The Internal Revenue Service said Friday that most taxpayers who received a one-time, state-issued payment last year designed to help with the rising cost of living would not need to report that money as income on their federal tax returns.
Of the 21 states that issued payments, residents of four states may need to claim the money on their returns, the IRS said in a statement.
Last week, the agency told taxpayers to hold off on filing their returns until it looked into the matter and could provide further guidance on how the payments would be dealt with by the agency.
The 21 states that issued state stimulus and rebate checks last year are Alaska, California, Colorado, Connecticut, Delaware, Florida, Georgia, Hawaii, Idaho, Illinois, Indiana, Maine, Massachusetts, Minnesota, New Jersey, New Mexico, Oregon, Pennsylvania, Rhode Island, South Carolina and Virginia.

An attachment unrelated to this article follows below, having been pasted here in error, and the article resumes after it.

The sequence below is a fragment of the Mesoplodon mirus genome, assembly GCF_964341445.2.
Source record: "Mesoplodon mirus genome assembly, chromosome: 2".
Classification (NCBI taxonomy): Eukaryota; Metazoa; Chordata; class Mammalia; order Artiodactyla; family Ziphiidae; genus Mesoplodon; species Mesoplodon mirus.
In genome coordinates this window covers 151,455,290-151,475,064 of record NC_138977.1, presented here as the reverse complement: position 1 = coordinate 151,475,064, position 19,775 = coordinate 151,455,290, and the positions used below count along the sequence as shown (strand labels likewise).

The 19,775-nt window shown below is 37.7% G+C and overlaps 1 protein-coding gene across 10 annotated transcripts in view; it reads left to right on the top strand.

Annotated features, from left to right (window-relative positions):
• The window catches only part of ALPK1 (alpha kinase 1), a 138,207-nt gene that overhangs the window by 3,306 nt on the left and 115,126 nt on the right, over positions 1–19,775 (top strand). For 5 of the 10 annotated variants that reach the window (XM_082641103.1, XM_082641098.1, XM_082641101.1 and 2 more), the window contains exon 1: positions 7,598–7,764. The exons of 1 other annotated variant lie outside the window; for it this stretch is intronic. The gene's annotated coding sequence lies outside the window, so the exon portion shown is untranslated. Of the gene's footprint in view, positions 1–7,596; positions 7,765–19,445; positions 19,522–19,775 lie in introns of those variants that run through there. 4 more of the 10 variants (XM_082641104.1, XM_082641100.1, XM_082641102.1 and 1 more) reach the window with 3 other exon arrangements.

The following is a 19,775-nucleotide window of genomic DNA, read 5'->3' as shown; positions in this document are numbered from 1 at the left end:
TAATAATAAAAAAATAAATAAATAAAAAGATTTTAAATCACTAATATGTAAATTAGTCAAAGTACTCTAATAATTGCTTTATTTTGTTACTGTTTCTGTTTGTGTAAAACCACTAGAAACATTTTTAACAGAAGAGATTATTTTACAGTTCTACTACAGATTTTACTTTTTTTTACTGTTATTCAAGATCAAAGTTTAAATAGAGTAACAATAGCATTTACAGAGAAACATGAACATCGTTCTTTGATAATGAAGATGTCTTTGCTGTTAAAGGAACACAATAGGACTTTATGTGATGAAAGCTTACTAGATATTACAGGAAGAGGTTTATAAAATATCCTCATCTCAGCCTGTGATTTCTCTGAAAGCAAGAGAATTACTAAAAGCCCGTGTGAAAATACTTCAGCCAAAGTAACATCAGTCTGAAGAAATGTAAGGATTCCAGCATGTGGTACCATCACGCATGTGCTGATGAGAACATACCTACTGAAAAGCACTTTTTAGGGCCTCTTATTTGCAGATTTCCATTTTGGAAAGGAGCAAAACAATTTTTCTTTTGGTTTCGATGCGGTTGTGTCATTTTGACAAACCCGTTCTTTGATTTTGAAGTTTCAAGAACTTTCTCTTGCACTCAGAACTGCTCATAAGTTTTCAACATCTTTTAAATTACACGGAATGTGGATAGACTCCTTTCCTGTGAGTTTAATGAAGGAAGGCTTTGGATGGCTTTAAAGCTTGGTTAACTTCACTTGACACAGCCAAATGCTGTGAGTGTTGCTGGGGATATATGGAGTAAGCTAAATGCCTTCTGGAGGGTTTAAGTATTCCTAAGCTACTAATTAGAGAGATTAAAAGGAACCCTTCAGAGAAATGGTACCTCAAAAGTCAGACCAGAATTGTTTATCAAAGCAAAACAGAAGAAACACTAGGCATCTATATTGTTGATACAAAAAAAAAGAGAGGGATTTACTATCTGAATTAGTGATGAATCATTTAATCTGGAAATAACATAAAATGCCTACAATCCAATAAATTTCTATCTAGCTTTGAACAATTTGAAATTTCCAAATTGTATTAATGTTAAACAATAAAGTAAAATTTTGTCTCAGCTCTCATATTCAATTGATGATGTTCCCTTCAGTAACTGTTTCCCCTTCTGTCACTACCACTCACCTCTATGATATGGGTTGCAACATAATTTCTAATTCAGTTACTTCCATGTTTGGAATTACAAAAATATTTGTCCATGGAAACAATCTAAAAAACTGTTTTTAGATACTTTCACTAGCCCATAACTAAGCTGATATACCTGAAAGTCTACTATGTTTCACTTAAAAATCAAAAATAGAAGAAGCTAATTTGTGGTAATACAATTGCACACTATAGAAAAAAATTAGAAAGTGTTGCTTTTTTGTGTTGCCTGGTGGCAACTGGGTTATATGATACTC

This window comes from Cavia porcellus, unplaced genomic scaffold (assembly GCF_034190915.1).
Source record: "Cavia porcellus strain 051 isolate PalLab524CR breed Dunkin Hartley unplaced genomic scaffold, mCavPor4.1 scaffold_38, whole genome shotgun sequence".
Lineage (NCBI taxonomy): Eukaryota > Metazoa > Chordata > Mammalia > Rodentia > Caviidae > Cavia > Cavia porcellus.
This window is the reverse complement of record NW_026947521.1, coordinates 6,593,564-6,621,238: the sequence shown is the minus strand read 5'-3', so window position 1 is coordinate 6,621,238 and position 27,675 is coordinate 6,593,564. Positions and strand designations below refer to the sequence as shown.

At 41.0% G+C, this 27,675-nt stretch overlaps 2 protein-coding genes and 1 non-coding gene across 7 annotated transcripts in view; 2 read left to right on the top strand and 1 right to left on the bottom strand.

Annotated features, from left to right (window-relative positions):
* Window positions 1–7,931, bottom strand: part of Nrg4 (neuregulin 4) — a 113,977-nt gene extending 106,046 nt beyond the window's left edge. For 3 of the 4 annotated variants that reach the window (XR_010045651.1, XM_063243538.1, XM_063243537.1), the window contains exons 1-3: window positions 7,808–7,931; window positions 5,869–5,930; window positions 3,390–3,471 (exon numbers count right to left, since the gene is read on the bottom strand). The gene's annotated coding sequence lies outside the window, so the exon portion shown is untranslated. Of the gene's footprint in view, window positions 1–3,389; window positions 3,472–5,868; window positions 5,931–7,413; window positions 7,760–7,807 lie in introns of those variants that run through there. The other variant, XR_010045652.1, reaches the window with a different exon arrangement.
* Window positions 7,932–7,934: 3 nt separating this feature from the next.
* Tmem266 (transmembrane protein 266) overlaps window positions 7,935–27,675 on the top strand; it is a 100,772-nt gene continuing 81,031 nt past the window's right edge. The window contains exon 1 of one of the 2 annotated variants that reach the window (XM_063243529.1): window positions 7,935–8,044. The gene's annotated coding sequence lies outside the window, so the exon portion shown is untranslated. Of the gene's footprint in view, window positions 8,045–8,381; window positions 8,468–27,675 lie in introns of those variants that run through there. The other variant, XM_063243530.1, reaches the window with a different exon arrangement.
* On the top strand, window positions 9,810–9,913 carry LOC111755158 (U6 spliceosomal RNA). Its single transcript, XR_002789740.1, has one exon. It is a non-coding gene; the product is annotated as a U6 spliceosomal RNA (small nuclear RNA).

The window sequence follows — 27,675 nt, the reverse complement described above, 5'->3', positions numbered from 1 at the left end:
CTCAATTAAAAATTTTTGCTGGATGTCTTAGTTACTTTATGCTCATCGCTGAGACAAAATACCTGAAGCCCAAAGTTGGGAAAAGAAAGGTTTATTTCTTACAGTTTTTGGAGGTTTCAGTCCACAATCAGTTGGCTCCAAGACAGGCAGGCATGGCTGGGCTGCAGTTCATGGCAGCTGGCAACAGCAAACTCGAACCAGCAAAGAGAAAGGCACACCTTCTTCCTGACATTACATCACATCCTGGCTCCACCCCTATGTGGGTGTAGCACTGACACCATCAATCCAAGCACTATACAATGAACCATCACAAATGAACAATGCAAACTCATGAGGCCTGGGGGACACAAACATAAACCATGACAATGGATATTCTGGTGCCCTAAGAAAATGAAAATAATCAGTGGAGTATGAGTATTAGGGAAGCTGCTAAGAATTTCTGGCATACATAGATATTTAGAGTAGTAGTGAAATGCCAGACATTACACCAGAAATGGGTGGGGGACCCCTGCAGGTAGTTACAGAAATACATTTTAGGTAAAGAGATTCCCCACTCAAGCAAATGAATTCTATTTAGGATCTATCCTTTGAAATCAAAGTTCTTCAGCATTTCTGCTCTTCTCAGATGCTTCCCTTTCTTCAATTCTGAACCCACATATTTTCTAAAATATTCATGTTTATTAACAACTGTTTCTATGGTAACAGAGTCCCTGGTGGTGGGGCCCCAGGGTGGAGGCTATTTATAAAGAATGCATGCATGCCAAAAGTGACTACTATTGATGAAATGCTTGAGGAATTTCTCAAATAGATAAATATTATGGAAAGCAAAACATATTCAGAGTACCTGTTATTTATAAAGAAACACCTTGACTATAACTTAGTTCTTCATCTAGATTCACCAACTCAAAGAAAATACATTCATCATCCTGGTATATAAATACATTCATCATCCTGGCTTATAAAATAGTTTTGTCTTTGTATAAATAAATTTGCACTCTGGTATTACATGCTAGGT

Disaster and welfare payments are generally not taxable, and, according to the agency, it determined that payments in 17 states met that definition.
Those states are Alaska, California, Colorado, Connecticut, Delaware, Florida, Hawaii, Idaho, Illinois, Indiana, Maine, New Jersey, New Mexico, New York, Oregon, Pennsylvania and Rhode Island.
In Alaska, dividend payments that are regularly made to residents generally are taxable, but the state’s supplemental energy relief payment will not be.
The agency provided a chart that linked to the state payments that will not be taxable.
In four states – Georgia, Massachusetts, South Carolina and Virginia – state payments do not need to be included in federal income returns if the payment is a refund of state taxes paid and if either the recipient claimed the standard deduction or itemized their deductions but did not receive a tax benefit, the agency said.